Maternal psychological distress and appraisal of parenting experience predict social-emotional development of Kenyan infants

Sarah E. Watts, Paul Oburu, Suncica Lah, Paul Rhodes, Caroline J. Hunt

Research output: Contribution to journalArticle


This study investigated whether higher maternal psychological distress, lower provision of psychosocial stimulation and a negative appraisal of parenting experience were associated with lower cognitive, motor, social-emotional and adaptive behaviour development in children under 3 years of age in Kenya. A cross-sectional design was used, with 81 caregiver–child dyads recruited through convenience sampling. The mean age of these infants was 8.5 months (SD = 5.6 months, range 23 days to 25.5 months). Higher maternal psychological distress was associated with lower social-emotional development, but not cognitive, motor and adaptive development of a child. Psychosocial stimulation provided by mothers was not related to any developmental outcomes. Maternal psychological distress and appraisal of parenting experience were significant, unique predictors of child social-emotional development. Findings suggest that interventions designed to promote social-emotional development of young children in Kenya should target maternal mental health and enhance confidence and experience of parenting.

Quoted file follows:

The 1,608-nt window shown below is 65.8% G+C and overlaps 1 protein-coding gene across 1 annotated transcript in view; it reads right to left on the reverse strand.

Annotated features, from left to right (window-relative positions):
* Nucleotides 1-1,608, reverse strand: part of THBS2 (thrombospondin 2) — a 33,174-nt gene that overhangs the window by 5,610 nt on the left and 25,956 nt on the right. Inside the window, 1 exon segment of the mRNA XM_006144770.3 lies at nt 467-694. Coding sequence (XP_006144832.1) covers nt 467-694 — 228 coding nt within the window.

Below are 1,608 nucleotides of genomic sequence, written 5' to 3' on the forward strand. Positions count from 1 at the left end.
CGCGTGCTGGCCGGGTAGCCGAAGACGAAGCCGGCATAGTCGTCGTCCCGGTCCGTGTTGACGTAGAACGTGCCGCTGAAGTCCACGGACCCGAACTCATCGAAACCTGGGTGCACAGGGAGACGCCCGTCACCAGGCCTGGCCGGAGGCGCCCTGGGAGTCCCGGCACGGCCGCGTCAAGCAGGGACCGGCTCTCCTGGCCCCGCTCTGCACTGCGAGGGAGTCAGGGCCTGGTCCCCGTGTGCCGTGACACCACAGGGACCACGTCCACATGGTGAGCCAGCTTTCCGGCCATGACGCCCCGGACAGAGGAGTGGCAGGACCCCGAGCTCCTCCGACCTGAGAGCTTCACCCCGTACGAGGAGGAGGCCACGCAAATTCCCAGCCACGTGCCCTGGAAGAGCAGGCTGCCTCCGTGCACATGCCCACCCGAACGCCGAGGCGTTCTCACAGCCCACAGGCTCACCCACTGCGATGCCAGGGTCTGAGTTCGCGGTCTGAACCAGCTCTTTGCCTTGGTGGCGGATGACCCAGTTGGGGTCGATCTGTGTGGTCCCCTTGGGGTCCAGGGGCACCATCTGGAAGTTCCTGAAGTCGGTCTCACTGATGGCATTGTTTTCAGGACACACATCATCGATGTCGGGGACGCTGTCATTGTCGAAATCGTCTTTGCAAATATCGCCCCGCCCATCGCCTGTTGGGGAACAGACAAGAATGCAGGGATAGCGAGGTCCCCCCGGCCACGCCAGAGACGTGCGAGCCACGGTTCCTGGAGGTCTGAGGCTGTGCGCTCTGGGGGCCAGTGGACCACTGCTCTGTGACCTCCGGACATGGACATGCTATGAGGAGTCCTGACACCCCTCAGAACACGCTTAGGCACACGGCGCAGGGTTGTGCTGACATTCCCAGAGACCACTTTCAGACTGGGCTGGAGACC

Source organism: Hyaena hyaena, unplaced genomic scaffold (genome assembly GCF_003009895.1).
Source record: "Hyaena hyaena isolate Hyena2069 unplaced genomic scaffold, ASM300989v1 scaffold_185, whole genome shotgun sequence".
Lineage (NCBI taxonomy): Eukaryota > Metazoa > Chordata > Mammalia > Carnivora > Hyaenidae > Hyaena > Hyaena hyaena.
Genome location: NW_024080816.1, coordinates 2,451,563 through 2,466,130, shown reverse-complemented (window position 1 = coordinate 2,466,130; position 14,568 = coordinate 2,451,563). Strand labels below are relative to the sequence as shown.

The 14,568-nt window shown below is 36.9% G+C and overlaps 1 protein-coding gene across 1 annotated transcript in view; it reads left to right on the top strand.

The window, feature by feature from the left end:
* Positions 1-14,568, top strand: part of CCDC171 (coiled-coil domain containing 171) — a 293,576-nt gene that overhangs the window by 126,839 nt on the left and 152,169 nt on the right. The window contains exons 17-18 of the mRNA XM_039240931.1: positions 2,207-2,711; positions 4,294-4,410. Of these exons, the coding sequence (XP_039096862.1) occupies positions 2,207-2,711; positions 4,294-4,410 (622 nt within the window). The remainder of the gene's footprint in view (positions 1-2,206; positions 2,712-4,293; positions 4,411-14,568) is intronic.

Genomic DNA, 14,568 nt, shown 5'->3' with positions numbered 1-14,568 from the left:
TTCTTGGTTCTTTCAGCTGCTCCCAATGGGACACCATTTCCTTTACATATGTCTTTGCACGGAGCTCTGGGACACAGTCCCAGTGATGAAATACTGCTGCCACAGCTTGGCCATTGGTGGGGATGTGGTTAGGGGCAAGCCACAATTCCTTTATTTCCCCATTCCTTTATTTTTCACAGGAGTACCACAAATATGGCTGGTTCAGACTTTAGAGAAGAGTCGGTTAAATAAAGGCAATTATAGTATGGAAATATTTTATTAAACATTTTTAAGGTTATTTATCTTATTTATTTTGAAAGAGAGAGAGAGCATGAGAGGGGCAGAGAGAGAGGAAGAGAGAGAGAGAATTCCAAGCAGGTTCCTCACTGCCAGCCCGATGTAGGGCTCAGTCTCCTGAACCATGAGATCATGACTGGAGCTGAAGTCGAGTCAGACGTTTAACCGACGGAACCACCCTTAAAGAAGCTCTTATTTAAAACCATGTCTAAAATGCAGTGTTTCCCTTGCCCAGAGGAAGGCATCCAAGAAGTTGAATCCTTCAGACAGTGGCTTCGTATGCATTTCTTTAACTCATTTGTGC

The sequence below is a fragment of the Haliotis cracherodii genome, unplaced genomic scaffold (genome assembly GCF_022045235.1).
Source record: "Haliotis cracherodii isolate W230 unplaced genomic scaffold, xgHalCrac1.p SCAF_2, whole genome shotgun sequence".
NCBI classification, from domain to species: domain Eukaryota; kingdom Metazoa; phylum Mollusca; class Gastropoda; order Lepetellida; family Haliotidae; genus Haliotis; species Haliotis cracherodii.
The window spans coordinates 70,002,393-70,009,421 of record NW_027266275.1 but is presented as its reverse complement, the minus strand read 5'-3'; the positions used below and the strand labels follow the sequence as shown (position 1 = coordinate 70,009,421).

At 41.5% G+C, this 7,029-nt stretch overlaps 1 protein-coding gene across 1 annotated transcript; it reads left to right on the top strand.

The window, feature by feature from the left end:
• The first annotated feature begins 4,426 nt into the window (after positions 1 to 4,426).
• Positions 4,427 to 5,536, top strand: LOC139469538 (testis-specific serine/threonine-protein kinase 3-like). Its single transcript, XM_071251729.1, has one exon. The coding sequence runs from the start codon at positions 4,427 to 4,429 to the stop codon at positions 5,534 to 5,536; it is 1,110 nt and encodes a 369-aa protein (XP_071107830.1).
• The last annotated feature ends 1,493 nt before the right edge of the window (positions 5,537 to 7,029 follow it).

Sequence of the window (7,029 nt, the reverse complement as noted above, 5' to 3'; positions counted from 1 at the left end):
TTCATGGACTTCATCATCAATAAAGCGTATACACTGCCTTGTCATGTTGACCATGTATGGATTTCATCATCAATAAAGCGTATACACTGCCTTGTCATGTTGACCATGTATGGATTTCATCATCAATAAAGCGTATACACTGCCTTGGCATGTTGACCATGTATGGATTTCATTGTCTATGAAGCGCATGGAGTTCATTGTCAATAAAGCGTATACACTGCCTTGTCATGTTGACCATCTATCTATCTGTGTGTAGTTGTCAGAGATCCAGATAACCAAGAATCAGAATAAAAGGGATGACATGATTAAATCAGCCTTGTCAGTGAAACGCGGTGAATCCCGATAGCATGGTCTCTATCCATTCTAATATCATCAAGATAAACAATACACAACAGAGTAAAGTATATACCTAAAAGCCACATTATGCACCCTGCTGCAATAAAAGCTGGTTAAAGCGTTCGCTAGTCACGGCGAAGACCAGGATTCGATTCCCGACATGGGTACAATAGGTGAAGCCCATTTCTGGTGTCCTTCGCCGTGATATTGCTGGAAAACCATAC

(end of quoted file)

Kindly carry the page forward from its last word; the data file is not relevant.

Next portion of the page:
Original languageEnglish (US)
Pages (from-to)1-10
Number of pages10
JournalEarly Child Development and Care
StateAccepted/In press - Oct 18 2016



  • Child development
  • low- and middle-income countries
  • maternal psychological distress
  • parenting experience

ASJC Scopus subject areas

  • Social Psychology
  • Developmental and Educational Psychology
  • Pediatrics

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